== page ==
Sour Grapes
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The secrecy game

In general, governments go way overboard in terms of keeping secrets. I will grant that there are certain secrets that must be kept. But I have the impression that 99+% of the secrets the U.S. government keeps are non-essential and often serve the distinctly anti-democratic purpose of covering up embarrassing or illegal acts by those in power.

Nonetheless, I do acknowledge that the keeping of secrets is a dangerous game. It's not all that unusual to read of people exposing what was assumed to be secret. There was a hilarious example recently where [the FBI?] used Microsoft Word background coloring to hide certain words. They made copies of the Word document available and all one had to do to see the blotted-out words was change the highlighting, a trivially easy thing to do.

The Register ("biting the hand that feeds IT") published another recent example two Thursdays ago under the title "Student uncovers US military secrets":

The first task is to identify the font, and font size the missing word was written in. Once that is done, the dictionary search begins for words that fit the space, plus or minus three pixels, Naccache explained.

This process yielded 1,530 possibilities for word blanked out of a sentence in the Bush memo. Then, the text anaysis routine checks for words that would make sense in English. The sentence was: "An Egyptian Islamic Jihad (EIJ) operative told an XXXXXXXX service at the same time that Bin Ladin was planning to exploit the operative's access to the US to mount a terrorist strike." Just 346 words remained on the list at this stage.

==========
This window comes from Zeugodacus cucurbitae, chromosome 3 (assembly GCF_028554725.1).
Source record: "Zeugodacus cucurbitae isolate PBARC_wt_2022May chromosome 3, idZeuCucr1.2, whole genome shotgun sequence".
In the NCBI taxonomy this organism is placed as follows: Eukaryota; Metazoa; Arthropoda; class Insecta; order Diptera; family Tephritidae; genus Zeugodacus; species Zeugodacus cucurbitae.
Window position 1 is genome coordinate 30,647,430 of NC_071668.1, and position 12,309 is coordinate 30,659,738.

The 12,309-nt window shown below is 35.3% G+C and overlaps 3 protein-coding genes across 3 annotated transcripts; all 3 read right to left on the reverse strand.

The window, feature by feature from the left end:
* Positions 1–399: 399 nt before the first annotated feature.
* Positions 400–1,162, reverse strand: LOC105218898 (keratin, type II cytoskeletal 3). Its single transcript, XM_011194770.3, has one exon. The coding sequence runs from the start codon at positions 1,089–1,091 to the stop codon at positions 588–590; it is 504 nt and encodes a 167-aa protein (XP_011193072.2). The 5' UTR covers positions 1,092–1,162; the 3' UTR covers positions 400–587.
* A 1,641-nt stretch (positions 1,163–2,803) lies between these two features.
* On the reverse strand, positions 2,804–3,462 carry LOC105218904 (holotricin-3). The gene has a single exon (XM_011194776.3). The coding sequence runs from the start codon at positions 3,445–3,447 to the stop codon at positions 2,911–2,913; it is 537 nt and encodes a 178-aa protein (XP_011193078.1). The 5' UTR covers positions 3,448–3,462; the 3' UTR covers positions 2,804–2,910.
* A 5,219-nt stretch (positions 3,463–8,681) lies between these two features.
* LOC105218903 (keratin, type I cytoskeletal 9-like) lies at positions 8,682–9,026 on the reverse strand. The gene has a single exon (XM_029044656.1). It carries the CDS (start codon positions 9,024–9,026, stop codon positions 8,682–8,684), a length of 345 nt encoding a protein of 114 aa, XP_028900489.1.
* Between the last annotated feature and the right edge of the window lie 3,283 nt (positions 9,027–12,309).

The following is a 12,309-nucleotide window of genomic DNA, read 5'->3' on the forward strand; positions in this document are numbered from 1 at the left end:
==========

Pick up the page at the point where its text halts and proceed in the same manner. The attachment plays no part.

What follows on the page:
The next stage is to involve the brain of the researcher. This eliminated all but seven words: Ugandan, Ukrainian, Egyptian, uninvited, incursive, indebted and unofficial. Naccache plumped for Egyptian, in this case.

Whelan subjected the helicopter memo to the same scrutiny, and the results suggested South Korea was the most likely anonymous supplier of helicopter knowledge to Iraq.

Although the technique is no good for tackling larger sections of text, it does show that officials need to be more careful with their sensitive documents. Naccache argues that the most important conclusion of this work "is that censoring text by blotting out words and re-scanning is not a secure practice".

I am tr�s amus� by such occurrences. You will be happy to know that, in the end,

intelligence experts may consider changing procedures

[my emphasis].

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